POLITICS

Illegal strike urged by some B.C. teachers despite hefty fines

03/19/2012 02:56 EDT | Updated 05/19/2012 05:12 EDT
VANCOUVER - A resolute faction of British Columbia's public school teachers is pressing its union to back an illegal strike, convinced that unity among the province's 41,000 educators will catch the government in a bluff.

Representatives of the Victoria local are urging 700 fellow delegates at its parent union's annual convention to vote in favour of walking off the job despite legislation enacted Saturday banning job action for the next six months.

"People feel extremely strongly that we need to actually have this bill repealed," said Tara Ehrcke, president of the 1500-member Greater Victoria Teachers' Association.

"That's a challenging thing to do and we have to speak strongly to do that, and that's why people are talking about the kind of measures that we are."

Bill 22, the Education Improvement Act, was passed by the majority Liberal government last Thursday, and sets out daily fines ranging from $475 for individual teachers to $1.3 million for the union as a whole.

The bill extends the current contract so that a government-appointed mediator can work with both sides towards reaching a deal.

Ehrcke said several other union locals support her group's stance and they will not be cowed by hefty penalties.

"I find it a bit hard to believe that (the government) would actually take that action. The fines were clearly put in place to scare people."

If teachers agreed to shuttering their classrooms, they would not return to work unless the fines were dropped, Ehrcke said.

In 2005, the B.C. Supreme Court ruled the B.C. Teachers Federation conducted a 10-day illegal walkout. The union was fined $500,000.

The union cannot afford to wrack up such fines, said BCTF president Susan Lambert, but she confirmed it would advocate whatever position delegates voted for.

"That's the moral choice that's facing teachers across the province — either you stand up to an unjust law, and knowingly take the risk, or you find other ways of resisting," Lambert told reporters as delegates held a lunch hour protest Monday in downtown Vancouver.

"There are consequences for teachers, there are consequences for teaching and there are consequences for public education. We understand the gravity."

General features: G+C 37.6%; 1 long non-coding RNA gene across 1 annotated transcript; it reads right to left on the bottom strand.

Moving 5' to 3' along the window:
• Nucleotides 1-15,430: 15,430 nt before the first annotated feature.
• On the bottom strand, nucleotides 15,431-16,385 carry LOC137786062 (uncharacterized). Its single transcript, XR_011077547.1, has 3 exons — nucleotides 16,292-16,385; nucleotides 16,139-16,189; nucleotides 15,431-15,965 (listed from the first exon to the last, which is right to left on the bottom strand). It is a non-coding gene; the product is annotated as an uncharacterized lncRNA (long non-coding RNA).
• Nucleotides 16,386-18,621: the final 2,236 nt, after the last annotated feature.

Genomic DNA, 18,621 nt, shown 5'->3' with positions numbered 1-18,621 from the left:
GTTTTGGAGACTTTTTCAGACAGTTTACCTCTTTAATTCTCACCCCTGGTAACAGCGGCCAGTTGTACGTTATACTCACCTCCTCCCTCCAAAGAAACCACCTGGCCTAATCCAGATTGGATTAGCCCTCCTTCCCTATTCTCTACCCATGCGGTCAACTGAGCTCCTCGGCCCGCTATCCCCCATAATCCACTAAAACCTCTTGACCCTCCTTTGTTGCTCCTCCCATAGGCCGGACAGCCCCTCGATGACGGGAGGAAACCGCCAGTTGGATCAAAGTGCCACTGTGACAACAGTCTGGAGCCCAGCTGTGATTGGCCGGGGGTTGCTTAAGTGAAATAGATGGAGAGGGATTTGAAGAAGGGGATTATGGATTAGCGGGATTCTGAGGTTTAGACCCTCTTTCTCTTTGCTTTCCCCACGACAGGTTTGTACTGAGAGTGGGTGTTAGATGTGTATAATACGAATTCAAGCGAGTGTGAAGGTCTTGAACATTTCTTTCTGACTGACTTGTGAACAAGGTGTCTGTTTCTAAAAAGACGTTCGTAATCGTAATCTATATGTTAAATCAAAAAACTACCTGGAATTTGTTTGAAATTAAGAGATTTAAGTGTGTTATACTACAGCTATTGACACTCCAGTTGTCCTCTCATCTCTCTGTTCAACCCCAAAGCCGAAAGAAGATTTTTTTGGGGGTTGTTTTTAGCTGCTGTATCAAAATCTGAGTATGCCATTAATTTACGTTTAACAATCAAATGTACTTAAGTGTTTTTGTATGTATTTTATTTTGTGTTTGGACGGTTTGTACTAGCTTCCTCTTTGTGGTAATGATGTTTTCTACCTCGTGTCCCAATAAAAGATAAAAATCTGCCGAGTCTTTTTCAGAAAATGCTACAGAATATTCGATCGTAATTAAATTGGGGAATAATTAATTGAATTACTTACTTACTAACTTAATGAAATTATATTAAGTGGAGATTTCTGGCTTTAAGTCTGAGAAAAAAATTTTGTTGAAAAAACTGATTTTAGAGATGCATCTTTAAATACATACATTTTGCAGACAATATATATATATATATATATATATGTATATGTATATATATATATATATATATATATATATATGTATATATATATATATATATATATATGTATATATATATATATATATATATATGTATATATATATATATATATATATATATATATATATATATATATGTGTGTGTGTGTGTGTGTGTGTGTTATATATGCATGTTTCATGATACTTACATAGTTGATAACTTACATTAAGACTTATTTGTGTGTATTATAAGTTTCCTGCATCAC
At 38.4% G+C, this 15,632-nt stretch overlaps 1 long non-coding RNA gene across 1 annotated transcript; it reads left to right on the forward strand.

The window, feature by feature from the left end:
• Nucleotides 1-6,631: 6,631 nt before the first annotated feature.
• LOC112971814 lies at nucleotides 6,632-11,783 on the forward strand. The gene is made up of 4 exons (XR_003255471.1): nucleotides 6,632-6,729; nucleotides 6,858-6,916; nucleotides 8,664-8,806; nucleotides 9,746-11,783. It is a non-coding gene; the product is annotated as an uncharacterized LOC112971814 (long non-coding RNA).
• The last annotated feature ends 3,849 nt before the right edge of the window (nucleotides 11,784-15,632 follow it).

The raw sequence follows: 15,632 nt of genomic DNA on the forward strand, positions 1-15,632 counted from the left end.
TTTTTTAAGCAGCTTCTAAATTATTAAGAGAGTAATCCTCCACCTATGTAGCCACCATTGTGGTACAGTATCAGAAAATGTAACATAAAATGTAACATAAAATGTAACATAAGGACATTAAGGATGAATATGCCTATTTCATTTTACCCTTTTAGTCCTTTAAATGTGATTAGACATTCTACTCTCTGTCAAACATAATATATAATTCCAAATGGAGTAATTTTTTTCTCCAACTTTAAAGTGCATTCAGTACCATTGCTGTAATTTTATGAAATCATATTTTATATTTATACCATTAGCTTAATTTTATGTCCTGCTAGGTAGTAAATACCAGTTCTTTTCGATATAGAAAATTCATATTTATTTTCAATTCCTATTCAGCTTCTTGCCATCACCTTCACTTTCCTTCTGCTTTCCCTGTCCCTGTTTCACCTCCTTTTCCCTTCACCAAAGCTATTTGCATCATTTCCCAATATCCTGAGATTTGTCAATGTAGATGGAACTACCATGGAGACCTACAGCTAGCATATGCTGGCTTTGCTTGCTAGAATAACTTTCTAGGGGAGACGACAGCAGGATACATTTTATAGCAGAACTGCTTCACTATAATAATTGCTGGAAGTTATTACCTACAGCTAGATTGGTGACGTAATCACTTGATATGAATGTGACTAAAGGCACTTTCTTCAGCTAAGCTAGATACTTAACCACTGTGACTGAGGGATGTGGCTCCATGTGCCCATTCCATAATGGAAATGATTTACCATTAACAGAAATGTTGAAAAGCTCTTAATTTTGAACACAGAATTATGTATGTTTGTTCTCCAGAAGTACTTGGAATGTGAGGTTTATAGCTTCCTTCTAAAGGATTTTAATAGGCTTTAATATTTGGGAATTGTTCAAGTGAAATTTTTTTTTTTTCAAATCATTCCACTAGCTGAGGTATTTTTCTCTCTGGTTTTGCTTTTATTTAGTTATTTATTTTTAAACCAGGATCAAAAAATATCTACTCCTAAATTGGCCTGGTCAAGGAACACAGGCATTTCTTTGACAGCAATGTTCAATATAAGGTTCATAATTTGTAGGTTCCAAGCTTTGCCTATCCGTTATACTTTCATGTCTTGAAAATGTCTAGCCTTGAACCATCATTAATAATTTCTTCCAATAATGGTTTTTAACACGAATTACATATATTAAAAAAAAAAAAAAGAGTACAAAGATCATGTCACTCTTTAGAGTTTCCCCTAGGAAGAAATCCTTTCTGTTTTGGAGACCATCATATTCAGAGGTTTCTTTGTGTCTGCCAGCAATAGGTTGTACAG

Lambert would not say what position the union leadership would take on the suggestion to hold strike action, noting all such discussions were occurring in private at the convention.

But she noted teachers have successfully stood up to the government en masse before.

"When you are united, when you act in solidarity, when you act on principal and with integrity and courage and you build public support for that position ... then you can sometimes reverse government decisions," she said, expounding on the message the Victoria teachers may be aiming to send.

"Maybe this is a time when we need government to reverse its decision."

Other proposals aimed at striking back at government include pulling voluntary extracurricular supervision, only performing duties from bell-to-bell and challenging the legislation in court. Votes on all motions will occur on Tuesday, after which resolutions will be put to the province's 41,000 teachers.

Education Minister George Abbott reiterated his position Monday in an opinion-editorial written while he travels in China promoting B.C.'s education system. He expressed hope that the mediation process would work, while noting the independent third-party can only negotiate within the government's net-zero mandate.

Teachers must resume usual duties, and that includes issuing report cards and holding collaborative meetings with administrators, Abbott said.

Across the province, teachers had withheld those services since the school year began in September, but the law now says they must cease.

Ehrcke said her union has decided to take a stand because its members believe they've been stripped of their "democratic right" to fair collective bargaining. They also believe the education bill will worsen classroom conditions by not providing proper funding and consider it a harbinger of American-style education, which they deplore.

"When you kind of look at what's at stake, and the bigger picture, I think people are willing to take that risk," she said of staging an illegal walkout.

Kindergarten teacher and convention delegate Maire Walker, with the Surrey District school board, said she's not willing to go that far.

"Doing anything illegal really isn't something that I personally feel I would like to do for myself," she said, noting her preference is to end extracurricular activities. " (But) I understand their concerns and how serious the matter is and how they're taking it seriously."

But teacher Kevin Amboe said it's a matter of respect, and he's willing to take whatever steps are necessary to challenge the bill.

"I'm willing to go out, I'm willing to protest," he said. "I will be on a picket line when the time comes."